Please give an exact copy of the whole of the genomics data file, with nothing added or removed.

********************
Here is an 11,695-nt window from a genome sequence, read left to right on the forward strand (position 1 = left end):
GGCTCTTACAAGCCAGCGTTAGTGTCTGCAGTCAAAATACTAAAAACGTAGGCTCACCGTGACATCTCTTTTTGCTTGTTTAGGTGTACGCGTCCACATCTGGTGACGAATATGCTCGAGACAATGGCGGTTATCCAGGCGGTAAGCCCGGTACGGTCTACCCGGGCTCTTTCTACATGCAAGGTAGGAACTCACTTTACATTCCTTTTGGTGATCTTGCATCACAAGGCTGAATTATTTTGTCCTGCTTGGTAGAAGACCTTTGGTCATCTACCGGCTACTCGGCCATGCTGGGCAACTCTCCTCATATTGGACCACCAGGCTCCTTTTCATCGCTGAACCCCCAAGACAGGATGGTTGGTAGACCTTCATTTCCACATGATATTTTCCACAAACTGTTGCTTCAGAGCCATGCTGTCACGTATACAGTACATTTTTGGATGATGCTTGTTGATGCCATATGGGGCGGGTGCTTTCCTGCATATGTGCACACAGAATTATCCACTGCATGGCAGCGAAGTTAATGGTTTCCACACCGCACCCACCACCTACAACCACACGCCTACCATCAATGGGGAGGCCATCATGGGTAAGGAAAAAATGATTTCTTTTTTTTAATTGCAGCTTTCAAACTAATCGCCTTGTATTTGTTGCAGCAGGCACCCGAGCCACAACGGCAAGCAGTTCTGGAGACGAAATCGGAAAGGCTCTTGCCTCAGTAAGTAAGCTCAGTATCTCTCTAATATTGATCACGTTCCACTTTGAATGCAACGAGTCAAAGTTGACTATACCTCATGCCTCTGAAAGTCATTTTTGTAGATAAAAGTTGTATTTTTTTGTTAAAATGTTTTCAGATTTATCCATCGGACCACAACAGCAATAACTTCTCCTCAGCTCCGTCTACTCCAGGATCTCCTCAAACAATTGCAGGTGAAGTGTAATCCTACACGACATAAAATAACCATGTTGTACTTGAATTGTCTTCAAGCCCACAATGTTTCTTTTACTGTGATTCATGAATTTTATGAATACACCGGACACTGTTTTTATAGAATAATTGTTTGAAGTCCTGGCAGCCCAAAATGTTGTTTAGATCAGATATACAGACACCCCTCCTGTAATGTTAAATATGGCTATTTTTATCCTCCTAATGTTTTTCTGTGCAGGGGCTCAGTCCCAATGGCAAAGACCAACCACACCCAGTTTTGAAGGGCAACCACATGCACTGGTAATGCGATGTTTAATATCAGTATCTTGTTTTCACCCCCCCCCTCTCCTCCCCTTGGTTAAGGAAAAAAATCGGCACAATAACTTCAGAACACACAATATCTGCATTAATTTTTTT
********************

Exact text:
Here is an 11,695-nt window from a genome sequence, read left to right on the forward strand (position 1 = left end):
GGCTCTTACAAGCCAGCGTTAGTGTCTGCAGTCAAAATACTAAAAACGTAGGCTCACCGTGACATCTCTTTTTGCTTGTTTAGGTGTACGCGTCCACATCTGGTGACGAATATGCTCGAGACAATGGCGGTTATCCAGGCGGTAAGCCCGGTACGGTCTACCCGGGCTCTTTCTACATGCAAGGTAGGAACTCACTTTACATTCCTTTTGGTGATCTTGCATCACAAGGCTGAATTATTTTGTCCTGCTTGGTAGAAGACCTTTGGTCATCTACCGGCTACTCGGCCATGCTGGGCAACTCTCCTCATATTGGACCACCAGGCTCCTTTTCATCGCTGAACCCCCAAGACAGGATGGTTGGTAGACCTTCATTTCCACATGATATTTTCCACAAACTGTTGCTTCAGAGCCATGCTGTCACGTATACAGTACATTTTTGGATGATGCTTGTTGATGCCATATGGGGCGGGTGCTTTCCTGCATATGTGCACACAGAATTATCCACTGCATGGCAGCGAAGTTAATGGTTTCCACACCGCACCCACCACCTACAACCACACGCCTACCATCAATGGGGAGGCCATCATGGGTAAGGAAAAAATGATTTCTTTTTTTTAATTGCAGCTTTCAAACTAATCGCCTTGTATTTGTTGCAGCAGGCACCCGAGCCACAACGGCAAGCAGTTCTGGAGACGAAATCGGAAAGGCTCTTGCCTCAGTAAGTAAGCTCAGTATCTCTCTAATATTGATCACGTTCCACTTTGAATGCAACGAGTCAAAGTTGACTATACCTCATGCCTCTGAAAGTCATTTTTGTAGATAAAAGTTGTATTTTTTTGTTAAAATGTTTTCAGATTTATCCATCGGACCACAACAGCAATAACTTCTCCTCAGCTCCGTCTACTCCAGGATCTCCTCAAACAATTGCAGGTGAAGTGTAATCCTACACGACATAAAATAACCATGTTGTACTTGAATTGTCTTCAAGCCCACAATGTTTCTTTTACTGTGATTCATGAATTTTATGAATACACCGGACACTGTTTTTATAGAATAATTGTTTGAAGTCCTGGCAGCCCAAAATGTTGTTTAGATCAGATATACAGACACCCCTCCTGTAATGTTAAATATGGCTATTTTTATCCTCCTAATGTTTTTCTGTGCAGGGGCTCAGTCCCAATGGCAAAGACCAACCACACCCAGTTTTGAAGGGCAACCACATGCACTGGTAATGCGATGTTTAATATCAGTATCTTGTTTTCACCCCCCCCCTCTCCTCCCCTTGGTTAAGGAAAAAAATCGGCACAATAACTTCAGAACACACAATATCTGCATTAATTTTTTT